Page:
geography of language n.
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GEOGRAPHY OF LANGUAGE

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  1. GEOGRAPHY OF LANGUAGE

  2. Why do some regions have a greater diversity of languages than others? A process: • original human settlement of area brings original language or languages • subsequent isolation leads to increasing divergence through time • areas with greatest geographic isolation and most limited inter-group contact from each other will see the greatest numbers of dialects and then languages develop • new groups may come into region and dominate and replace local languages, adding their languages to the diversity but possibly eliminating some local languages • following #3, areas with little inter-group contact, tending to have stable and abundant resources, and/or otherwise be separated by geographic barriers, such as mountains, dense jungles, etc… such regions may have high linguistic diversity example: map of Africa - the dry Sahara with high human mobility and sparse resources has low linguistic diversity, while the densely vegetated equatorial areas (associated with less human mobility) have higher linguistic diversity.

  3. Language Classification • language family: collection of individual languages related to each other by virtue of having a common ancestor • language branch: a group of closely related languages • dialect: form of a language spoken in a local or regional area, defined by vocabulary, cadence (rhythm), pronunciation, grammar/syntax (how words make phrases), and pace. Note that accent refers only to distinctive pronunciation. family/branch/language/dialect (Indo-European family/ Romance branch/ Spanish language/ Castilian) Standard language: dialect used for mass communications and education Official language: language adopted for use by the government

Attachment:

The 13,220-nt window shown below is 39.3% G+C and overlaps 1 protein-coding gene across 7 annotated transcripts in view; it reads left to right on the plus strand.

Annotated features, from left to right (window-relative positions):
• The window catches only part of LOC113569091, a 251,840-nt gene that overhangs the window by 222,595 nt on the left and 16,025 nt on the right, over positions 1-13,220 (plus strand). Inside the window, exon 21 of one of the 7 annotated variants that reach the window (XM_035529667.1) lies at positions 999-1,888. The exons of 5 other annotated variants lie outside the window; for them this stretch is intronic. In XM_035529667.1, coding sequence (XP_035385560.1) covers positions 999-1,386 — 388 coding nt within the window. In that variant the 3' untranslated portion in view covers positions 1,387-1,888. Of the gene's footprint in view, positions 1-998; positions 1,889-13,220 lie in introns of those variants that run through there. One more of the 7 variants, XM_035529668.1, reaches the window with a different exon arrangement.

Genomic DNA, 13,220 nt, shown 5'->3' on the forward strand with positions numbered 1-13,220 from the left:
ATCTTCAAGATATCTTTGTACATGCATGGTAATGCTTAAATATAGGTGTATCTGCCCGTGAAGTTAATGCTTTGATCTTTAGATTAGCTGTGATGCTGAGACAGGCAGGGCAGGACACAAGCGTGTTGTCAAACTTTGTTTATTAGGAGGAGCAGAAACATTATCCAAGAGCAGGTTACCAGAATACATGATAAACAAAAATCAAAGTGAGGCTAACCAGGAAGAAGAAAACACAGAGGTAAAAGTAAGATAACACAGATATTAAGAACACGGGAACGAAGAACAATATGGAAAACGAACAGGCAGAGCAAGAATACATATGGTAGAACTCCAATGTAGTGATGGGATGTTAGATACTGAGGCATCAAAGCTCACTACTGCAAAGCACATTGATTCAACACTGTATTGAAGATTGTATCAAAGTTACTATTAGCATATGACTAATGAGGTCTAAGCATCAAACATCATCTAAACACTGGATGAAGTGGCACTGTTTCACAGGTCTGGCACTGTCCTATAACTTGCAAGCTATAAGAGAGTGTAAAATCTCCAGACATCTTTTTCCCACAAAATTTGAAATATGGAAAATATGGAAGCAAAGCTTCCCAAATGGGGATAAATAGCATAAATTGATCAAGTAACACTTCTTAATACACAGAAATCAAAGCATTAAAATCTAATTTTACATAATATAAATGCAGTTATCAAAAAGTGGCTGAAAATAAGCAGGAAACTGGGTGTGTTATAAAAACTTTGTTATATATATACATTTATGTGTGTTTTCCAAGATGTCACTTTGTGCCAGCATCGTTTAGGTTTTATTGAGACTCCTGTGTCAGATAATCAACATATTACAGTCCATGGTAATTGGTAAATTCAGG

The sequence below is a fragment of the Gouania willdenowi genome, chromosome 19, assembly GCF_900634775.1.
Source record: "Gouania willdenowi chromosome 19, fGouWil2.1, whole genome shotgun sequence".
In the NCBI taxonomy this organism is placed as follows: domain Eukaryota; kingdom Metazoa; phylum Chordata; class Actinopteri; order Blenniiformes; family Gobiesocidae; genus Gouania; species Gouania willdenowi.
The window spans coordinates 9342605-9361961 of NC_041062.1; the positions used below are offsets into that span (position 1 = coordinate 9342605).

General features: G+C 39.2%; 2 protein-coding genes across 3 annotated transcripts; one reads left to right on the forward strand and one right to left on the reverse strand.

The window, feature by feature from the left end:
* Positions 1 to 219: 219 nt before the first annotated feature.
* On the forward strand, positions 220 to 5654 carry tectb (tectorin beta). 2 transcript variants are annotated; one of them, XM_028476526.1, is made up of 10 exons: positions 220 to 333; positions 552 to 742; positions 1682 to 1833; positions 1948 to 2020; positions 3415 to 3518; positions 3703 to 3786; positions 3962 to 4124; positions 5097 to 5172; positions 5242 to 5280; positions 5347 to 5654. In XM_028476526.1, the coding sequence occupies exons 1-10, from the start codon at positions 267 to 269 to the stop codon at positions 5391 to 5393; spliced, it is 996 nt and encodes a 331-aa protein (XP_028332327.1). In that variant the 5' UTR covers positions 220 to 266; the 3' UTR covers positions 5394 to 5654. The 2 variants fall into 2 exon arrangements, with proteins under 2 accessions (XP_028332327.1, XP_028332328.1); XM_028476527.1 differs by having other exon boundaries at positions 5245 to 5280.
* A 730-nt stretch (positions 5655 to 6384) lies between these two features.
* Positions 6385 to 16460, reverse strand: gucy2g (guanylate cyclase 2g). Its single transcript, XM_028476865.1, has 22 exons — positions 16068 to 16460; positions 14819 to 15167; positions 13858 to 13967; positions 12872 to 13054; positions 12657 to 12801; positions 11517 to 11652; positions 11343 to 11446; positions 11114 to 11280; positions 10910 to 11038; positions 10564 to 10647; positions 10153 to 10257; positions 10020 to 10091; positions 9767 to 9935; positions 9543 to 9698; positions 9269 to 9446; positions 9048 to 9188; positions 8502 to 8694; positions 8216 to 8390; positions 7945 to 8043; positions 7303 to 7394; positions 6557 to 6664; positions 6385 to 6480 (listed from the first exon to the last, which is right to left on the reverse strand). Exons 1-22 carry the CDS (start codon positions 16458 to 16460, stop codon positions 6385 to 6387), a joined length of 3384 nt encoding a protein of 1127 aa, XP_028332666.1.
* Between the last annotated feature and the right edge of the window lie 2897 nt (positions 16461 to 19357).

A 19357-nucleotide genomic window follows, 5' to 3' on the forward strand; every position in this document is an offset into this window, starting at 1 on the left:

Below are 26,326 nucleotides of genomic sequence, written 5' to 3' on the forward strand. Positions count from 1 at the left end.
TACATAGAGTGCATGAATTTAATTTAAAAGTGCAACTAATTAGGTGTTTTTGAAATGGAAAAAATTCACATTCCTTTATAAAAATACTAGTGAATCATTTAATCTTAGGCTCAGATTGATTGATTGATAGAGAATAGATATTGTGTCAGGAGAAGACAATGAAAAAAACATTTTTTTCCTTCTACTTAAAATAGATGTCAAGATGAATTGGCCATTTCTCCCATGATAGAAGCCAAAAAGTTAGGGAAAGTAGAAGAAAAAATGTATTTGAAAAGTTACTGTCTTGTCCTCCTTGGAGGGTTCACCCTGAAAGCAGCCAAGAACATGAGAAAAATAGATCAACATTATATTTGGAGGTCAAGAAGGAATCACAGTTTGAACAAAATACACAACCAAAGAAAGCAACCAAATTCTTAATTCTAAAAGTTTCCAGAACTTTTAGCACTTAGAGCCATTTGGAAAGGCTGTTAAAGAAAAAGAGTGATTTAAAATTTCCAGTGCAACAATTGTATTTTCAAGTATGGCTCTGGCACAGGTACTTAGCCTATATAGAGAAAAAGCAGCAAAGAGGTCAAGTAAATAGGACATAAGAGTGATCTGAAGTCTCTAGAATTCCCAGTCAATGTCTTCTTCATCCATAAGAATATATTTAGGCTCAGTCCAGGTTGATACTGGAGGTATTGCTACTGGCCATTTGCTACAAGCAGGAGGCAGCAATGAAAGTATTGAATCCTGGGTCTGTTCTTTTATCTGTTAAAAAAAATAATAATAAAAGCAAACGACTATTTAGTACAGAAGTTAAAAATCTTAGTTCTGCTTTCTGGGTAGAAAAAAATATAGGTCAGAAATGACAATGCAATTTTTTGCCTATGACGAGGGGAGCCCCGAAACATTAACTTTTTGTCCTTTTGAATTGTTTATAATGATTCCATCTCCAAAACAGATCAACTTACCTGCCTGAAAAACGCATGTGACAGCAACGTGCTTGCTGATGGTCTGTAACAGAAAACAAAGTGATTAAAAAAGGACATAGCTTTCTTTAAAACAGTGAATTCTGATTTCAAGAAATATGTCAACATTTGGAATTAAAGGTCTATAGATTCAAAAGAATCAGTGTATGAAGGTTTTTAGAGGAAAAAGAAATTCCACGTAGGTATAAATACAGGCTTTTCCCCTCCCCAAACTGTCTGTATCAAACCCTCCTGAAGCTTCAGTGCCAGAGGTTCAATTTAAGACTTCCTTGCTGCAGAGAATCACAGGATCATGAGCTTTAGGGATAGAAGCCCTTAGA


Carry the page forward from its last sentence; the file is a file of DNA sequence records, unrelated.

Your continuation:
4. Indo-European common words • When we are aware that father corresponds to Dutch vader, Gothic fadar, Old Norse fadir, German Vater, Greek pater, Sanskrit pitar-, and Old Irish athir; • or that English brother corresponds to Dutch broeder, German Bruder, Greek phrater, Sanskrit bhratar-, Old Slavic bratu, Irish Brathair; • Together with many other such similarities and other evidence,we are led to the hypothesis that the languages of a large part of Europe, and even a part of Asia, were at one time from the same origin. • Source http://www.wordinfo.info/words/index/info/view_unit/4184/?letter=E&spage=4

  5. Indo-European (con’t.) • William Jones (1786) studied ancient religious texts of India (in Sanskrit), noticed sim. grammar and vocab. with Latin and Greek • “must have come from a common source”…Where? • regions where words shared by modern Indo-European languages would have a use: • “fish” but not “ocean” • had goats, cows, horses, but not grapes • oak, beech, pine, birch, willow, bear, wolf suggest a cold, forested environment • People, language, culture spread as far as India and Great Britain

  6. Language Change and Survival divergence: differentiation over time and space. Isolated dialects may become languages (eg. Latin to Spanish, French, Portuguese, Romanian, Italian) convergence: the contact of long isolated languages through relocation diffusion. replacement: when the language of a traditional people is replaced or severely modified or simplified by a dominant invader remnant languages: survivors of an invasion usually due to either isolation caused by physical barriers or lack of conquest by invaders

  7. Language Change and Survival (con’t.) Once diffused into isolated areas, language change tends to be slower than in less isolated areas Pidgin: mother tongue simplified and modified by contact with other languages. Typically consists of less than 500 words, and developed by people who do not share a common language, but need to talk to each other Creole: when a pidgin language has become the mother tongue of a community, usually after a few generations. “creolization” involves expansion of vocabulary, grammar, and style Lingua Franca: common language spoken by various groups who need to communicate

  8. Why do languages change through time? • replacement • natural drift in time • borrowing • relocation of speakers • changes in environment

  9. Consonant softening • The story of Indo European